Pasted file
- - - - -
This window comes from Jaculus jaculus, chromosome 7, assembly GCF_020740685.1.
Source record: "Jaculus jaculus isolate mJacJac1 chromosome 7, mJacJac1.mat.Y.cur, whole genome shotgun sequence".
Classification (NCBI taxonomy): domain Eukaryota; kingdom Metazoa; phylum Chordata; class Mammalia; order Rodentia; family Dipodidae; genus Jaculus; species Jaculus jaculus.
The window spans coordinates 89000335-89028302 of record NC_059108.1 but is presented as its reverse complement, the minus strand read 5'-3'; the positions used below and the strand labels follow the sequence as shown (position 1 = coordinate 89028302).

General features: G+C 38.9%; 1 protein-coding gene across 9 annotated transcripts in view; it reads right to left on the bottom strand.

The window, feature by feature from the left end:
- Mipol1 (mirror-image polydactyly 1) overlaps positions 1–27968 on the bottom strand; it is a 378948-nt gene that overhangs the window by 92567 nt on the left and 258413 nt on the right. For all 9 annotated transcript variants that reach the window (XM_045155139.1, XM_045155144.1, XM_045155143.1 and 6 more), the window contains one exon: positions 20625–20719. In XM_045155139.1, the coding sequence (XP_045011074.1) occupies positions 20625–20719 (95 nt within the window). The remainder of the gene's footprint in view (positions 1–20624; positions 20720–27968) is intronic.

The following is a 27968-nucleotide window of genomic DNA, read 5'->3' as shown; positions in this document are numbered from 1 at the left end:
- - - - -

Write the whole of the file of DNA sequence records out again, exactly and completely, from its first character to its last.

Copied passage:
This window comes from Jaculus jaculus, chromosome 7, assembly GCF_020740685.1.
Source record: "Jaculus jaculus isolate mJacJac1 chromosome 7, mJacJac1.mat.Y.cur, whole genome shotgun sequence".
Classification (NCBI taxonomy): domain Eukaryota; kingdom Metazoa; phylum Chordata; class Mammalia; order Rodentia; family Dipodidae; genus Jaculus; species Jaculus jaculus.
The window spans coordinates 89000335-89028302 of record NC_059108.1 but is presented as its reverse complement, the minus strand read 5'-3'; the positions used below and the strand labels follow the sequence as shown (position 1 = coordinate 89028302).

General features: G+C 38.9%; 1 protein-coding gene across 9 annotated transcripts in view; it reads right to left on the bottom strand.

The window, feature by feature from the left end:
- Mipol1 (mirror-image polydactyly 1) overlaps positions 1–27968 on the bottom strand; it is a 378948-nt gene that overhangs the window by 92567 nt on the left and 258413 nt on the right. For all 9 annotated transcript variants that reach the window (XM_045155139.1, XM_045155144.1, XM_045155143.1 and 6 more), the window contains one exon: positions 20625–20719. In XM_045155139.1, the coding sequence (XP_045011074.1) occupies positions 20625–20719 (95 nt within the window). The remainder of the gene's footprint in view (positions 1–20624; positions 20720–27968) is intronic.

The following is a 27968-nucleotide window of genomic DNA, read 5'->3' as shown; positions in this document are numbered from 1 at the left end: